Sharlene Sharmila Richards

Sharlene Sharmila Richards


Q: How many years do I have to be a permanent resident before I can apply for citizenship?
A: In order to be eligible for naturalization, generally, the requirement is you have to be a permanent resident for five years. If you gained permanent residence through married to a US citizen and are still living with your US Citizen spouse, you will be eligible for citizenship after three years of becoming a permanent resident.
Q: My brother wants to apply for naturalization. He came here to the United States as a Refugee two years ago and has been a permanent resident for about 4 years. Can he apply for naturalization now?
A: Assuming he meets all the other requirements for naturalization, he should be able to apply for naturalization now. For those who came to the United States as refugees, they must apply for permanent residence within one year of their admission. They are however permitted to count the time from the date of their US entry as refugees as the beginning of their permanent residence. Based on your information, your brother does appear to have the minimum required five years to apply for naturalization.
Q: My naturalization application was denied almost 5 years ago because the officer said I had lied on my I-751 application to remove conditions on residence as I had not disclosed in that application that I had a child out of wedlock while still married to my US Citizen spouse. I did not appeal the denial. It is almost 5 years now since that denial and I wish to apply again. What can I expect this time round?
A: If you lied or provided false or misleading information in any past immigration applications and failed to disclose that in your Naturalization application, you are deemed to not have the required good moral character for naturalization. If you decide to refile the naturalization application, be prepared to clarify why you had not disclosed the existence of that child in your I-751. You may also have to check the appropriate box in you N-400 about having provided false statements in the past and provide an explanation as to what happened. It is best you consult with an immigration attorney who will be able to advise you about your case in detail, what to expect and how to deal with the naturalization interview.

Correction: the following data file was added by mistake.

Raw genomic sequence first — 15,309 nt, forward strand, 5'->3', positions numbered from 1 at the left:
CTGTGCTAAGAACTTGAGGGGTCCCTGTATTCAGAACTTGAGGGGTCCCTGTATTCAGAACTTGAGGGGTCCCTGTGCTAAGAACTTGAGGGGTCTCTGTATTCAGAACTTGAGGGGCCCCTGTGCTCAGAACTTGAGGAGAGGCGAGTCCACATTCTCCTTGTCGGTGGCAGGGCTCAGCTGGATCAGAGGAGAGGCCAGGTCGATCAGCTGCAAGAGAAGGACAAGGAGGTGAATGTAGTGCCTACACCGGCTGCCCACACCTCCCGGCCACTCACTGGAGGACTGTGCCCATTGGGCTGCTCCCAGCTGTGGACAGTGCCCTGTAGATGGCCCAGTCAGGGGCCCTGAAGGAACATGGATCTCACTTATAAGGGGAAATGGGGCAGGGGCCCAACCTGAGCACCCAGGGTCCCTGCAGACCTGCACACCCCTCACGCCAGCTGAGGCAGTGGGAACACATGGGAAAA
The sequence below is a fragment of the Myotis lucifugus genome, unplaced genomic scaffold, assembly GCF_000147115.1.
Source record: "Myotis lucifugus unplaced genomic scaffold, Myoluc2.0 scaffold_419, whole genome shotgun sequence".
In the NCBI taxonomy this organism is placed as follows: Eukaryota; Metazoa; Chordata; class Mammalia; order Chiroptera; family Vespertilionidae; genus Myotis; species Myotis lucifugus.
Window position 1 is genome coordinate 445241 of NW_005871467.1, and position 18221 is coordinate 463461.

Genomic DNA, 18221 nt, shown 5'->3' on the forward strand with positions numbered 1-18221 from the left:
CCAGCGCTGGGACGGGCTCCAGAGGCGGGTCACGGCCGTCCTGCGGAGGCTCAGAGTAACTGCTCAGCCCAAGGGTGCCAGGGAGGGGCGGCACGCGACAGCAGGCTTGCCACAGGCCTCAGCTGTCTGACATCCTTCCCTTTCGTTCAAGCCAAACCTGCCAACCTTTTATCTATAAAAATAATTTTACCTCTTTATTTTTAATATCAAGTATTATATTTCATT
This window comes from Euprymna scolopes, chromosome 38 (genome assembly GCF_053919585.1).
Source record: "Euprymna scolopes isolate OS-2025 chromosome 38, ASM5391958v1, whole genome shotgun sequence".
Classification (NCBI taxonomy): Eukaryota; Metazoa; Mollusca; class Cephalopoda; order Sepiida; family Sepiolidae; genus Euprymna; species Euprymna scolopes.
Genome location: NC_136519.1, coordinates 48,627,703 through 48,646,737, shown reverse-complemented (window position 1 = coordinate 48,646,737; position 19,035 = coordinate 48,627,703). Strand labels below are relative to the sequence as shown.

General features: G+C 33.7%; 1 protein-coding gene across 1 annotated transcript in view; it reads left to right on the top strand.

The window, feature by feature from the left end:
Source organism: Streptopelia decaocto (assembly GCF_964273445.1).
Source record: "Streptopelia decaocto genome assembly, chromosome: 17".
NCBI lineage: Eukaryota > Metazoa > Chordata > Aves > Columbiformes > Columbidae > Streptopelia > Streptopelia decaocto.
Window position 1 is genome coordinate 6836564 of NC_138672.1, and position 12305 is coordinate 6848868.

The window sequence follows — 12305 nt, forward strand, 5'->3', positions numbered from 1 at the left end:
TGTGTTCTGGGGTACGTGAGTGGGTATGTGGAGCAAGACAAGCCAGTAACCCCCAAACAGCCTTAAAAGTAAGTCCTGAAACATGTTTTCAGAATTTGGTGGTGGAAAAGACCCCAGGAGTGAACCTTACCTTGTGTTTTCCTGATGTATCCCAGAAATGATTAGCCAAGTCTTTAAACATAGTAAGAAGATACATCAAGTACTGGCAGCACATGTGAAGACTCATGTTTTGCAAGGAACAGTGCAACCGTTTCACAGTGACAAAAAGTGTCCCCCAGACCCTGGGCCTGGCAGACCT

Q: I have several old simple DWI convictions dating back almost 20 years. I wish to apply for naturalization. Is it going to be a problem?
A: One of the requirements for naturalization is that the applicant must have good moral character for at least 5 years and continues to be a person of good moral character. You are advised to disclosed the DWI convictions and be prepared to explain the circumstances as to why you received those convictions and ensure that you have all the certified records if the officer asks for it. You may also need to explain and provide evidence that you are no longer a habitual drunkard and are now a person of good moral character. The officer has discretion to decide to include your conduct outside of the 5 year period in the evaluation of your case. You are also well advised to consult with an immigration attorney to assist you in the preparation of your case.
Q: Please explain what the English Language exemptions are and what they mean?
A: You will be exempt from the English Language requirement if at the time of filing your naturalization, you are either 50 years or older and have lived as a permanent resident in the United States for 20 years (50/20 exception) or are 55 years old or older and have lived as a permanent resident in the United States for 15 years (55/15 exception) or are 65 years of older and have been a permanent resident for at least 20 years. If you are exempt from the English language requirements, you will still be required to take the civics (US History) portion of the test but you are permitted to take the test in your native language. Those who are claiming the exemption as 65 years or older and have been a permanent resident for 20 years or more will receive an easier version of the civics test. If you are claiming the exemption, you are advised to bring an interpreter with you to your interview.

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